Is the Saudi Government Tracking its Women With GPS?

Author: Adi Gaskell
Published: November 23, 2012 at 1:26 pm
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saudi womenOnce upon a time tracking devices used to be the preserve of spy movies.  They'd be placed underneath a car on in someones jacket to ensure that they could be monitored at all times.  Of course the plot of these movies would dictate that often these devices would end up tracking the wrong people, but there you go.

Such devices have however been creeping into more mainstream use over the last few years.  It's possible for instance to track where your pet currently is, and there are even devices that can tell you where your children currently are.

Most of these devices however are in use in situations where one party have a paternal interest in the wellbeing of the other.  If news reports are to be believed however, the Saudi government are taking things a step too far.

The reports suggest that the Saudi government are using GPS tracking devices to allow husbands to keep track of their wives whereabouts.  It's emerged that Saudi women's male 'guardians' have been receiving text messages on their phones if the women leave the country.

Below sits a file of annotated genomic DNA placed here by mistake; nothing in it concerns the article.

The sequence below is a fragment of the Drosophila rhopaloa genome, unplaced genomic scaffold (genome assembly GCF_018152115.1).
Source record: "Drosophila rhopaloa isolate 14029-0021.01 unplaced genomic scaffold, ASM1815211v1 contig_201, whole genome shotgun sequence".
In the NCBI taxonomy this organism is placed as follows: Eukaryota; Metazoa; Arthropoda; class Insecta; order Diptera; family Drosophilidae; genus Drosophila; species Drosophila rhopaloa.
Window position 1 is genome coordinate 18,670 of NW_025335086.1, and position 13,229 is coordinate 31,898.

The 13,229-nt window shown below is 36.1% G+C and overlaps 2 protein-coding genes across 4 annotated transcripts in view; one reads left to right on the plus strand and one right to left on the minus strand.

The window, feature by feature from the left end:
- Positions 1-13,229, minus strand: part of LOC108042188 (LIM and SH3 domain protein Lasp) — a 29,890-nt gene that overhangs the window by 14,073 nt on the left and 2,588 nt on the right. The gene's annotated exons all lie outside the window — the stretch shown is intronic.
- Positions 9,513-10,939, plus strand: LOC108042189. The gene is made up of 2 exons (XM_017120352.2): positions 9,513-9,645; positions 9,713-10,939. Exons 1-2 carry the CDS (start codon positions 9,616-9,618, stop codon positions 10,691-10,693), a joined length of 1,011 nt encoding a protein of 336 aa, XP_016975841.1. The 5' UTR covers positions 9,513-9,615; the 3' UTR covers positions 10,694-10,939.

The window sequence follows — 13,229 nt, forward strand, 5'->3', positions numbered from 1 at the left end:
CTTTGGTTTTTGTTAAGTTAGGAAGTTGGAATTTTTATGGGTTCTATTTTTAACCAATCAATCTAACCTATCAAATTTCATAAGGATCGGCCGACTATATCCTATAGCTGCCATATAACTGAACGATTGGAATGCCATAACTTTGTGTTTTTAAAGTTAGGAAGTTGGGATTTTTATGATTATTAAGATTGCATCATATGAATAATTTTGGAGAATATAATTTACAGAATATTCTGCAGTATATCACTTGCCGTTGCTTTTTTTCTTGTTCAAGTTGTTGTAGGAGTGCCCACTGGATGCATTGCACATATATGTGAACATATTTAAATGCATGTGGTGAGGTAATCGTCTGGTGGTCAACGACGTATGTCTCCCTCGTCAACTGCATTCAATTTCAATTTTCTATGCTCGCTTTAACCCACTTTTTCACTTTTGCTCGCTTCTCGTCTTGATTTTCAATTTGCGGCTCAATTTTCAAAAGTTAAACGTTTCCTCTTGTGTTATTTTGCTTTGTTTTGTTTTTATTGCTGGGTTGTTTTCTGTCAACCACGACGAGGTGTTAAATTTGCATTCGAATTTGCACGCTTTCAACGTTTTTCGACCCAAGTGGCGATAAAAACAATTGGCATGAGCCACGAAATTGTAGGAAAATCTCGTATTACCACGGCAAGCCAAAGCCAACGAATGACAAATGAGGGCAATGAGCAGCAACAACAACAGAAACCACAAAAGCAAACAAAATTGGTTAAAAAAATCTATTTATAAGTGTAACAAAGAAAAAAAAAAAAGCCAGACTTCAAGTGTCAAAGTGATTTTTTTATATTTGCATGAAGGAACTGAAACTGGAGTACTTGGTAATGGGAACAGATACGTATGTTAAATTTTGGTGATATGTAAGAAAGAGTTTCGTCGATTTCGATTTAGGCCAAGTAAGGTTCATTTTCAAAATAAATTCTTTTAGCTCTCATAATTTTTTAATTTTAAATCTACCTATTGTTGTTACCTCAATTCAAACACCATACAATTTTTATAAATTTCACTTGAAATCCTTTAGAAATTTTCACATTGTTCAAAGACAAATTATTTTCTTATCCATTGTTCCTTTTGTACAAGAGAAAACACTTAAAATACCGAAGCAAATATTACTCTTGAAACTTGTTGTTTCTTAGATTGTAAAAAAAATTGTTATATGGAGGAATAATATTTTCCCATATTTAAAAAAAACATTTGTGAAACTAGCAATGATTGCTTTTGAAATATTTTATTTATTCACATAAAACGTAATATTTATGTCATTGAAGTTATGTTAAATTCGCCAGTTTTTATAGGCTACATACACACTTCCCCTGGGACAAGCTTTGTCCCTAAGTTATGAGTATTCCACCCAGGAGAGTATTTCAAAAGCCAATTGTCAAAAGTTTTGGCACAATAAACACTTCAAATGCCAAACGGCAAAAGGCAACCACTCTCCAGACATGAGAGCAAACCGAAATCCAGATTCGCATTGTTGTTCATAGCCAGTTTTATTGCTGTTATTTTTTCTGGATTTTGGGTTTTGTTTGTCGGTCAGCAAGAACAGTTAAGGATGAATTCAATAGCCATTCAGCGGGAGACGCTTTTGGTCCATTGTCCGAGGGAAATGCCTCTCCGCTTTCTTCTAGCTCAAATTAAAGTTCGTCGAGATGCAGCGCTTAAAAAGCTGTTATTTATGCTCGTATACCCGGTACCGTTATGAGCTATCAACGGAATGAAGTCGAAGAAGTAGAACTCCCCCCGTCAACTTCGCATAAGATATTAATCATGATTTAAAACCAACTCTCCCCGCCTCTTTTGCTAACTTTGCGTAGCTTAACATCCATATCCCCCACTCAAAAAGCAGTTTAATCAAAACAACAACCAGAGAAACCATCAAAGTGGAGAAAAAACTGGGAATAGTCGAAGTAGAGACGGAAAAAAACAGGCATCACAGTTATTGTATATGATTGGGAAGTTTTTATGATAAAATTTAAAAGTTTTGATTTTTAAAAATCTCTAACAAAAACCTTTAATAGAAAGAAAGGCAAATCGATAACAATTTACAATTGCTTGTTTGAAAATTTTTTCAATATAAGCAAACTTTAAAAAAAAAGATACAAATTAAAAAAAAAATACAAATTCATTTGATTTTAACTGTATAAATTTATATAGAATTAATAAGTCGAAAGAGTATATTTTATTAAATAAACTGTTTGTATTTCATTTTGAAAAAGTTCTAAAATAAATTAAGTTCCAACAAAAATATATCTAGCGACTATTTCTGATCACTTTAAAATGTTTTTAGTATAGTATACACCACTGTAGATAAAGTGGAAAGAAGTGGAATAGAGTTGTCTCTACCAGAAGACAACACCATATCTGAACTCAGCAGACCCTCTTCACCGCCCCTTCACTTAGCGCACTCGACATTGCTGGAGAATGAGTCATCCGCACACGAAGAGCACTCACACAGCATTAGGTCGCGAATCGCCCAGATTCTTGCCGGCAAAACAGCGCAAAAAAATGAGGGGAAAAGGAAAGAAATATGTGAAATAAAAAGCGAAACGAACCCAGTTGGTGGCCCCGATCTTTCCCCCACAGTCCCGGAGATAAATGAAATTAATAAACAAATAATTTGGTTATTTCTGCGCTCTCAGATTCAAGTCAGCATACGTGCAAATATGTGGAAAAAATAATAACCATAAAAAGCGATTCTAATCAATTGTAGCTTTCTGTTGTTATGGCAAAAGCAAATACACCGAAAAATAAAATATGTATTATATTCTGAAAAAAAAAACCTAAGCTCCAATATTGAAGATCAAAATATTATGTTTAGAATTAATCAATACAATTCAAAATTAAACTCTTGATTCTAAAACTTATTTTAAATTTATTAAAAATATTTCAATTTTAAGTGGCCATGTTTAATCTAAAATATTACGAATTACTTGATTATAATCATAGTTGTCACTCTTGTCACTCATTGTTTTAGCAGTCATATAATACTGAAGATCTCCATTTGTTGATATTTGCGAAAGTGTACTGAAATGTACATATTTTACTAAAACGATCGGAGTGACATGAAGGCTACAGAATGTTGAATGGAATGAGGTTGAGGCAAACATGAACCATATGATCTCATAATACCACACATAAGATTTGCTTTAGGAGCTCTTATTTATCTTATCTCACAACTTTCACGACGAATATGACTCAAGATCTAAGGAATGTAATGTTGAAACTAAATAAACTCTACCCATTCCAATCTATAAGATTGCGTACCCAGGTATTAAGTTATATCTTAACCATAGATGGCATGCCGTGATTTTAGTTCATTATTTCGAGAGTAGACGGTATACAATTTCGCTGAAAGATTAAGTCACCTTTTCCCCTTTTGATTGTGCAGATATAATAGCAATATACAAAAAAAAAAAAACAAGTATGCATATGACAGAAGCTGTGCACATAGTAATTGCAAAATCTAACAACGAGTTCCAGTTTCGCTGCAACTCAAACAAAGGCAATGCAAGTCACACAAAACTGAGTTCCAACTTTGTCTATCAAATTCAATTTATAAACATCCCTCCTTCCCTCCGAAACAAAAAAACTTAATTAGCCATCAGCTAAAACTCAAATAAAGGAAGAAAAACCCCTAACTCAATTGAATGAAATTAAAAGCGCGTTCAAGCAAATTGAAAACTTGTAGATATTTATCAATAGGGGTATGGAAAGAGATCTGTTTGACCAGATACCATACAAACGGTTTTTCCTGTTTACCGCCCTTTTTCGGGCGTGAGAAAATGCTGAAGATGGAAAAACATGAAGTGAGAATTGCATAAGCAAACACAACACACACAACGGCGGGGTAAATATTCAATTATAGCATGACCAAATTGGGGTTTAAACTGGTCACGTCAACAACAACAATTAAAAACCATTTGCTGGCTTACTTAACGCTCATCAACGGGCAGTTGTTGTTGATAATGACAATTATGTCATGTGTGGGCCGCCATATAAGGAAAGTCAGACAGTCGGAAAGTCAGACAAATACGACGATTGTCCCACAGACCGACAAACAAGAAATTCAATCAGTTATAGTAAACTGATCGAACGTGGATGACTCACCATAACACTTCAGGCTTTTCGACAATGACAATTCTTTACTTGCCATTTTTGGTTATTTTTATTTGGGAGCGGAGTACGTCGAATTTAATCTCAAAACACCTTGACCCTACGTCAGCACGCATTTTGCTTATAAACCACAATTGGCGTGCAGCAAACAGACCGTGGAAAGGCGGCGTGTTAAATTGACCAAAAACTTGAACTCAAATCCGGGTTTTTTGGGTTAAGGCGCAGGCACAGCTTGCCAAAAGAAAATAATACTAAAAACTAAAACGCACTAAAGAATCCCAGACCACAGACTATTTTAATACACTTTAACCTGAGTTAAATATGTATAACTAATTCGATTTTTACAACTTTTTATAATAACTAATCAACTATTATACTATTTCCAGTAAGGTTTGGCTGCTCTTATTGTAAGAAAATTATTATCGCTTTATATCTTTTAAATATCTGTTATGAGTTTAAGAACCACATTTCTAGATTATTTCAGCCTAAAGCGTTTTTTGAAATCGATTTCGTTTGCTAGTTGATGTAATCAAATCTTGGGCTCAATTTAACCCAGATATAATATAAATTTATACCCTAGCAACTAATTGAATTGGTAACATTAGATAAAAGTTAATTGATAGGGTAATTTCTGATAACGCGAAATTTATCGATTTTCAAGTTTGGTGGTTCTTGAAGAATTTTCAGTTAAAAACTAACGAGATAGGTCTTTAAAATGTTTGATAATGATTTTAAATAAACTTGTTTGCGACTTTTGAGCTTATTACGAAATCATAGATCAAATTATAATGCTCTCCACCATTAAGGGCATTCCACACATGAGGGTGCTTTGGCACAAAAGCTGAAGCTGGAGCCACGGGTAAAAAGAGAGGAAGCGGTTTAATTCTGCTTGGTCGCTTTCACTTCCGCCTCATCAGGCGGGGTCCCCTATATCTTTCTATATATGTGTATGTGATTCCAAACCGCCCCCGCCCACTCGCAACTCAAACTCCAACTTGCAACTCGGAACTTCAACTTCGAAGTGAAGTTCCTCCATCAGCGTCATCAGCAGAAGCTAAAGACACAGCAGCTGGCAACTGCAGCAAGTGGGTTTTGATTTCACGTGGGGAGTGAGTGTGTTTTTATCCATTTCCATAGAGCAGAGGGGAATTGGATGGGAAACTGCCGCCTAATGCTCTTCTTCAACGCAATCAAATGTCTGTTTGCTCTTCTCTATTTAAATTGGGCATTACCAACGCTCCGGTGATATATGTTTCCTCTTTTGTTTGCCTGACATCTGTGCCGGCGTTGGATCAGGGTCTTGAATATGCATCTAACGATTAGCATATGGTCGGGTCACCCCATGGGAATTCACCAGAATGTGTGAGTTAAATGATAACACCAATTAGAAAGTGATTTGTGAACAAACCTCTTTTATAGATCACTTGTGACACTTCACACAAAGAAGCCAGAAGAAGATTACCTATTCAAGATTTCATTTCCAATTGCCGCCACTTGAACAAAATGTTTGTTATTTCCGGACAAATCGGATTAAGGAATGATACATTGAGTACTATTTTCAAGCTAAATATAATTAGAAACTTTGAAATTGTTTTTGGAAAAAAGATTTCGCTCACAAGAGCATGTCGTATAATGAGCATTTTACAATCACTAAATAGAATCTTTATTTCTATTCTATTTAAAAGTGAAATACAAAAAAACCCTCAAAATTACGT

The culture in Saudi Arabia dictates that women are not allowed to drive, and pertinently, not allowed to travel abroad without their male companion.

Manal al-Sherif, who became the symbol of a campaign launched last year urging Saudi women to defy a driving ban, began spreading the information on Twitter, after she was alerted by a couple.

The husband of the couple received a text message from immigration authorities alerting him to the fact that his wife had just left the airport in Riyadh.  Of course it wasn't a surprise to him as he was sat next to her on the plane, but the invasion of privacy and on womens rights is shocking nonetheless.

Continued on the next page
 
 

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Article Author: Adi Gaskell

A writer on management issues for publications such as Professional Manager, CMI, HRM Today, Business Works and Technorati. I also cover social media for Social Media Today, DZone and Social Business News.

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